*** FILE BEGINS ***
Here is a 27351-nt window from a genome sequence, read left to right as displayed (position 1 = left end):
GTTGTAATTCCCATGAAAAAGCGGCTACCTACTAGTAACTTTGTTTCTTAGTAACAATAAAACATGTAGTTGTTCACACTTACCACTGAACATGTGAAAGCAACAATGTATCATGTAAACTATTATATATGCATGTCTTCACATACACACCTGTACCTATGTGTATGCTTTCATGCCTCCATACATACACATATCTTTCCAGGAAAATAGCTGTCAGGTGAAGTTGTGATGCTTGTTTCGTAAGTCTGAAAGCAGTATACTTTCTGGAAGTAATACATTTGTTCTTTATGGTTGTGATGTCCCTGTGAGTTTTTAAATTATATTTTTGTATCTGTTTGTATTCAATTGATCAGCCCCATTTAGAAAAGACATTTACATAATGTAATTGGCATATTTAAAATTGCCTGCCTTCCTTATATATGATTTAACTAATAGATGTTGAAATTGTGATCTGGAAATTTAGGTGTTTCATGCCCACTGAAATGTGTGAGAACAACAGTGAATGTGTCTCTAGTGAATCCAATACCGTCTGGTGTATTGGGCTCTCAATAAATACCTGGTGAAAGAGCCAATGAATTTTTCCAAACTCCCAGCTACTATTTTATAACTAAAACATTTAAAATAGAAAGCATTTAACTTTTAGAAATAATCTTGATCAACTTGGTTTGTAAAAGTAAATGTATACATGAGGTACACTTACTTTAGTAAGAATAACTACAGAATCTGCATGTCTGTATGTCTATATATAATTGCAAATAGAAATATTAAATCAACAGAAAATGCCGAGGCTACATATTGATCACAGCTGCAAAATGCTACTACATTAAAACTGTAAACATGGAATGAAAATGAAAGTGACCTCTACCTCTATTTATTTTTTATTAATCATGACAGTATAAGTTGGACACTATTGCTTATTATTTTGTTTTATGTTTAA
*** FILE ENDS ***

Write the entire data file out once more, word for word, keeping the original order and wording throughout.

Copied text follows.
Here is a 27351-nt window from a genome sequence, read left to right as displayed (position 1 = left end):
GTTGTAATTCCCATGAAAAAGCGGCTACCTACTAGTAACTTTGTTTCTTAGTAACAATAAAACATGTAGTTGTTCACACTTACCACTGAACATGTGAAAGCAACAATGTATCATGTAAACTATTATATATGCATGTCTTCACATACACACCTGTACCTATGTGTATGCTTTCATGCCTCCATACATACACATATCTTTCCAGGAAAATAGCTGTCAGGTGAAGTTGTGATGCTTGTTTCGTAAGTCTGAAAGCAGTATACTTTCTGGAAGTAATACATTTGTTCTTTATGGTTGTGATGTCCCTGTGAGTTTTTAAATTATATTTTTGTATCTGTTTGTATTCAATTGATCAGCCCCATTTAGAAAAGACATTTACATAATGTAATTGGCATATTTAAAATTGCCTGCCTTCCTTATATATGATTTAACTAATAGATGTTGAAATTGTGATCTGGAAATTTAGGTGTTTCATGCCCACTGAAATGTGTGAGAACAACAGTGAATGTGTCTCTAGTGAATCCAATACCGTCTGGTGTATTGGGCTCTCAATAAATACCTGGTGAAAGAGCCAATGAATTTTTCCAAACTCCCAGCTACTATTTTATAACTAAAACATTTAAAATAGAAAGCATTTAACTTTTAGAAATAATCTTGATCAACTTGGTTTGTAAAAGTAAATGTATACATGAGGTACACTTACTTTAGTAAGAATAACTACAGAATCTGCATGTCTGTATGTCTATATATAATTGCAAATAGAAATATTAAATCAACAGAAAATGCCGAGGCTACATATTGATCACAGCTGCAAAATGCTACTACATTAAAACTGTAAACATGGAATGAAAATGAAAGTGACCTCTACCTCTATTTATTTTTTATTAATCATGACAGTATAAGTTGGACACTATTGCTTATTATTTTGTTTTATGTTTAA